Last week, Israel's Foreign Press Association protested Israel's blocking reporters from entering Gaza. One of the reasons it gave was that "This blackout of the Gaza Strip is hurting Israel's image in the eyes of the world."
And Reporters Sans Frontieres wrote a letter to Olmert claiming that “In fact, a foreign media presence is all the more indispensible as its reporters represent an independent source of information. The mounting threats to Palestinian journalists in the Gaza Strip since Hamas seized power in June 2007 force them to censor themselves. But that is not the case with foreign journalists, who can talk about the Hamas government without fear.”
I pointed out then that the Palestinian Arab reporters from Gaza were truly the only source of unbiased information. As bad as they are, they are brave enough to criticize Hamas, something that those objective foreign reporters shy away from while they have no hesitation bashing Israel.
A case in point is NPR's Lisa Gradstein, who wasted no time going into Gaza to file this audio report. She interviews a woman, a long-time supporter of Hamas, who tried to persuade other women to vote for Hamas as well. But now, Gradstein continues incredulously, she blames Hamas for the current situation, and says she wishes she never voted for them.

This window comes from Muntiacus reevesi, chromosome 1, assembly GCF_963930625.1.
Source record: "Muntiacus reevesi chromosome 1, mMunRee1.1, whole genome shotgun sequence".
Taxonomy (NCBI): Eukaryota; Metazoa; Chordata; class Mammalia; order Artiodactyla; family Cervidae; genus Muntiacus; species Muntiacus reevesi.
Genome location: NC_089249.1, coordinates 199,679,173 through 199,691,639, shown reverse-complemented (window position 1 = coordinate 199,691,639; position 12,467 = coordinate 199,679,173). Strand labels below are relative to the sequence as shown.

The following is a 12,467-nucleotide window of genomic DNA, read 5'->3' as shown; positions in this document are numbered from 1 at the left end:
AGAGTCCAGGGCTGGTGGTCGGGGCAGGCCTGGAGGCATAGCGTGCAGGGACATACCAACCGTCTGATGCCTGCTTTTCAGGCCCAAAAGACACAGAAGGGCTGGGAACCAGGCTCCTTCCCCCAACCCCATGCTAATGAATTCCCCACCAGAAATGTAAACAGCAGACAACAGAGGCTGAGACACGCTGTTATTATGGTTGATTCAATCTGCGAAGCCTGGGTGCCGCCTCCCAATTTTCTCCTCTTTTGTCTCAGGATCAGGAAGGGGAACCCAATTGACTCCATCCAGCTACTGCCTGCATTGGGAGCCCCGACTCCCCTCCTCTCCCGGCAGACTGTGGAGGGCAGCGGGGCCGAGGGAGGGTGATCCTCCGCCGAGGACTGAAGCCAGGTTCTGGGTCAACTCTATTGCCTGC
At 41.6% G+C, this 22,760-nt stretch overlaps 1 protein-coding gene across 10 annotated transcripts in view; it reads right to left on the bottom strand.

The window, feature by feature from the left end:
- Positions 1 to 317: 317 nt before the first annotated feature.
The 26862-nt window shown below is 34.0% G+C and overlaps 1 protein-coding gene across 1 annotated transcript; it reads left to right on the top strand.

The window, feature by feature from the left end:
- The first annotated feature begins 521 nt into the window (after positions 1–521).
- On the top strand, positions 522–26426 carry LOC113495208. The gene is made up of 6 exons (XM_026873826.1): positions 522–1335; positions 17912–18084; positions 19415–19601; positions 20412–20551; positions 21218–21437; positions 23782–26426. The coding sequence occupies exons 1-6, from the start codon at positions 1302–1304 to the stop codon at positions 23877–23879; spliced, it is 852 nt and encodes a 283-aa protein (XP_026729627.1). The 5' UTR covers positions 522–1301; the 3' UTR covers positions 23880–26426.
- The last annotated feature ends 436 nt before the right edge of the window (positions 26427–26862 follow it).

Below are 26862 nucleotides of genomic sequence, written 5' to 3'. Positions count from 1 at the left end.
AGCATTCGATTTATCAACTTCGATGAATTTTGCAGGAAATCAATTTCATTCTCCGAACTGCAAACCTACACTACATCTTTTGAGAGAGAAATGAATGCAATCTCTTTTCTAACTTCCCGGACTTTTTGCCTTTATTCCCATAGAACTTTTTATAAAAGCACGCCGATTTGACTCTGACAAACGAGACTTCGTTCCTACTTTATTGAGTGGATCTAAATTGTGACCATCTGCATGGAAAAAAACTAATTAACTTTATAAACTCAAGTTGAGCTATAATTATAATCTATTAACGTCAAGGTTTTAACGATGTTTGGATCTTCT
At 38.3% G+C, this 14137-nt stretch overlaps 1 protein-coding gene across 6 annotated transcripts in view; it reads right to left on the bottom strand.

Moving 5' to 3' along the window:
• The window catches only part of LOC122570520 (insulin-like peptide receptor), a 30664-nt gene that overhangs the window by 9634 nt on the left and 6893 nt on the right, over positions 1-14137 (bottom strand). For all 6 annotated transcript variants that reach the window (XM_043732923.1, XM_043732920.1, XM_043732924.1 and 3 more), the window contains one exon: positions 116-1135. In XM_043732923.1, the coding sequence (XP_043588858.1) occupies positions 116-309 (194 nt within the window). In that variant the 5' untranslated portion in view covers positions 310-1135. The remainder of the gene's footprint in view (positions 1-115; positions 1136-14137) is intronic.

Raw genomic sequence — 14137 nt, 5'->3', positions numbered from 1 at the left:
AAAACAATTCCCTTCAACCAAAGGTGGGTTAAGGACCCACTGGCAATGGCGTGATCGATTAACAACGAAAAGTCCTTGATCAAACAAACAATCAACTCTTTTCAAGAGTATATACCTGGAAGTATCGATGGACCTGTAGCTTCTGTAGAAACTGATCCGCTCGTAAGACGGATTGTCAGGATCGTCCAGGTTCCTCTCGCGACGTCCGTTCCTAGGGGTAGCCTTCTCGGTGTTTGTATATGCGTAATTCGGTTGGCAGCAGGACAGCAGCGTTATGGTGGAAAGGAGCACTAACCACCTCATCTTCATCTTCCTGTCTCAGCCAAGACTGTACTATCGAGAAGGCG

So does Gradstein go on to find out why Gazans blame Hamas? Of course not - she goes on to say how "other people" say that life is better under Hamas - better security, and less traffic congestion! Then she says "many people" blame Israel's siege for their predicament, and goes on to find those people - people like the UNRWA's John Ging. The next two minutes is all about Israel's culpability, and not a word critical of Hamas.
In other words, Gradstein already had the narrative she wanted to tell - that Gazans blame Israel exclusively - and she didn't let facts get in her way.